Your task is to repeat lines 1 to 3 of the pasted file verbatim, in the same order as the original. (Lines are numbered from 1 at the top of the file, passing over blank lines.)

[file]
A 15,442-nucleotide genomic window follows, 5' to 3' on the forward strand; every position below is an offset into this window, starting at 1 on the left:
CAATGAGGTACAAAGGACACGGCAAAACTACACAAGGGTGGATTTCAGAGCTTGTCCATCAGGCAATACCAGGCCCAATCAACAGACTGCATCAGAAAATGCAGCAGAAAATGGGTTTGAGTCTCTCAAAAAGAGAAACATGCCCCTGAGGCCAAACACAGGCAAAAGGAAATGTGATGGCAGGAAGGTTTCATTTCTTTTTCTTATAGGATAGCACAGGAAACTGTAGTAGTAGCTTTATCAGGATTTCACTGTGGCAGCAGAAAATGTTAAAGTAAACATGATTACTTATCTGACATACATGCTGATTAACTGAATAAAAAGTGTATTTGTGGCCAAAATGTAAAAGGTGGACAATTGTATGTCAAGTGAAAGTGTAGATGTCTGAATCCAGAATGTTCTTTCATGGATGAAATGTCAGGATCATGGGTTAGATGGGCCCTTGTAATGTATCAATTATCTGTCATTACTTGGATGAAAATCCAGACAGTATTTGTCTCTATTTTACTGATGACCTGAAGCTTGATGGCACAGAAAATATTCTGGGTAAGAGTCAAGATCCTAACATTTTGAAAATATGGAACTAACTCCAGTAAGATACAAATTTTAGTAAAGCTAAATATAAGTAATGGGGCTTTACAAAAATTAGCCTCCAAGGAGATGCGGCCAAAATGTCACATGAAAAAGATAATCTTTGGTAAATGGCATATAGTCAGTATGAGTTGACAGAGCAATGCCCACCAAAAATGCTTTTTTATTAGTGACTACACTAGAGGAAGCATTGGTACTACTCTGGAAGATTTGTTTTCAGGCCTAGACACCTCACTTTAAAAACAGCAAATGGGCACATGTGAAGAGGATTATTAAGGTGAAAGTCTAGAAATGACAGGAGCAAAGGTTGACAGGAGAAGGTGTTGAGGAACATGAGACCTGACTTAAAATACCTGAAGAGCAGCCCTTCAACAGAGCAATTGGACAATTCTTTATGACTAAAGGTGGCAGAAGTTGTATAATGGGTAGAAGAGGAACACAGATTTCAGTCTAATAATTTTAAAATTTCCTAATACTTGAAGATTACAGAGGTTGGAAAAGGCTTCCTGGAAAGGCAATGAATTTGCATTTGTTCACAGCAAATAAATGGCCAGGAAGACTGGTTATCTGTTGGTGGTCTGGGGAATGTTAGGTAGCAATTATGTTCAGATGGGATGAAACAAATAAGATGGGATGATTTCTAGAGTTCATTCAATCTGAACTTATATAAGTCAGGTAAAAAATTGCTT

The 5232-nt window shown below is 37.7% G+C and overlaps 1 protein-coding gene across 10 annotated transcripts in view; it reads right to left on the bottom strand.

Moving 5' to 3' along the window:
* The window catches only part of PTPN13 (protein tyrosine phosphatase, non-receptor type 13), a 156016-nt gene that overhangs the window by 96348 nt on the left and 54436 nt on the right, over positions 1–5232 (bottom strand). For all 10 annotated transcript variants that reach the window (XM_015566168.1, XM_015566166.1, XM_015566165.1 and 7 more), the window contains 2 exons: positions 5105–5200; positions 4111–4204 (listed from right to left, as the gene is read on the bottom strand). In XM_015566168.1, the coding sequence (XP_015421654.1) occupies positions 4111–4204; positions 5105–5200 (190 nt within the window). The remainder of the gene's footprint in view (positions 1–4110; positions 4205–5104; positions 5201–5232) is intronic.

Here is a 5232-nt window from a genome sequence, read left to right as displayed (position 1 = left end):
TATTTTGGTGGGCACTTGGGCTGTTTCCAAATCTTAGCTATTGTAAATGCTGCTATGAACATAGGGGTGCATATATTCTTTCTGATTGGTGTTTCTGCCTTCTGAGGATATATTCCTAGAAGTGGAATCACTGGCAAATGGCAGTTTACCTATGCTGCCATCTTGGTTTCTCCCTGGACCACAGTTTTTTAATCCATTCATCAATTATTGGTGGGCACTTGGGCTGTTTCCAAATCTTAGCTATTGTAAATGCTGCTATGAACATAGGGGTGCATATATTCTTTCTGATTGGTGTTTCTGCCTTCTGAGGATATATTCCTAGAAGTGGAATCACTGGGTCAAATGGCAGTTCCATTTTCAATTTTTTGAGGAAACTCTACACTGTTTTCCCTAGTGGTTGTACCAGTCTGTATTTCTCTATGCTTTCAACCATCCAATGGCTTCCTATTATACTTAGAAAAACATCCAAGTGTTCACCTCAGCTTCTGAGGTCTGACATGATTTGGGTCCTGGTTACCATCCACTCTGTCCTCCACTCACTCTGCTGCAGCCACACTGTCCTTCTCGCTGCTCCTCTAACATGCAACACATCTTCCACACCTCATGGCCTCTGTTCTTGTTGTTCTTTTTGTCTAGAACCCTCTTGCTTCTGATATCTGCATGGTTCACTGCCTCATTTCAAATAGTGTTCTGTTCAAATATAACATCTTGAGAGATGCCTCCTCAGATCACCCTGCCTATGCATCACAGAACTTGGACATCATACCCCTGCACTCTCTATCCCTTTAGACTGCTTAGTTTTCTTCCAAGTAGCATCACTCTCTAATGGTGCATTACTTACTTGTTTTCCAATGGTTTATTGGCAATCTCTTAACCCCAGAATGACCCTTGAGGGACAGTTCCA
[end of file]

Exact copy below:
A 15,442-nucleotide genomic window follows, 5' to 3' on the forward strand; every position below is an offset into this window, starting at 1 on the left:
CAATGAGGTACAAAGGACACGGCAAAACTACACAAGGGTGGATTTCAGAGCTTGTCCATCAGGCAATACCAGGCCCAATCAACAGACTGCATCAGAAAATGCAGCAGAAAATGGGTTTGAGTCTCTCAAAAAGAGAAACATGCCCCTGAGGCCAAACACAGGCAAAAGGAAATGTGATGGCAGGAAGGTTTCATTTCTTTTTCTTATAGGATAGCACAGGAAACTGTAGTAGTAGCTTTATCAGGATTTCACTGTGGCAGCAGAAAATGTTAAAGTAAACATGATTACTTATCTGACATACATGCTGATTAACTGAATAAAAAGTGTATTTGTGGCCAAAATGTAAAAGGTGGACAATTGTATGTCAAGTGAAAGTGTAGATGTCTGAATCCAGAATGTTCTTTCATGGATGAAATGTCAGGATCATGGGTTAGATGGGCCCTTGTAATGTATCAATTATCTGTCATTACTTGGATGAAAATCCAGACAGTATTTGTCTCTATTTTACTGATGACCTGAAGCTTGATGGCACAGAAAATATTCTGGGTAAGAGTCAAGATCCTAACATTTTGAAAATATGGAACTAACTCCAGTAAGATACAAATTTTAGTAAAGCTAAATATAAGTAATGGGGCTTTACAAAAATTAGCCTCCAAGGAGATGCGGCCAAAATGTCACATGAAAAAGATAATCTTTGGTAAATGGCATATAGTCAGTATGAGTTGACAGAGCAATGCCCACCAAAAATGCTTTTTTATTAGTGACTACACTAGAGGAAGCATTGGTACTACTCTGGAAGATTTGTTTTCAGGCCTAGACACCTCACTTTAAAAACAGCAAATGGGCACATGTGAAGAGGATTATTAAGGTGAAAGTCTAGAAATGACAGGAGCAAAGGTTGACAGGAGAAGGTGTTGAGGAACATGAGACCTGACTTAAAATACCTGAAGAGCAGCCCTTCAACAGAGCAATTGGACAATTCTTTATGACTAAAGGTGGCAGAAGTTGTATAATGGGTAGAAGAGGAACACAGATTTCAGTCTAATAATTTTAAAATTTCCTAATACTTGAAGATTACAGAGGTTGGAAAAGGCTTCCTGGAAAGGCAATGAATTTGCATTTGTTCACAGCAAATAAATGGCCAGGAAGACTGGTTATCTGTTGGTGGTCTGGGGAATGTTAGGTAGCAATTATGTTCAGATGGGATGAAACAAATAAGATGGGATGATTTCTAGAGTTCATTCAATCTGAACTTATATAAGTCAGGTAAAAAATTGCTT

The 5232-nt window shown below is 37.7% G+C and overlaps 1 protein-coding gene across 10 annotated transcripts in view; it reads right to left on the bottom strand.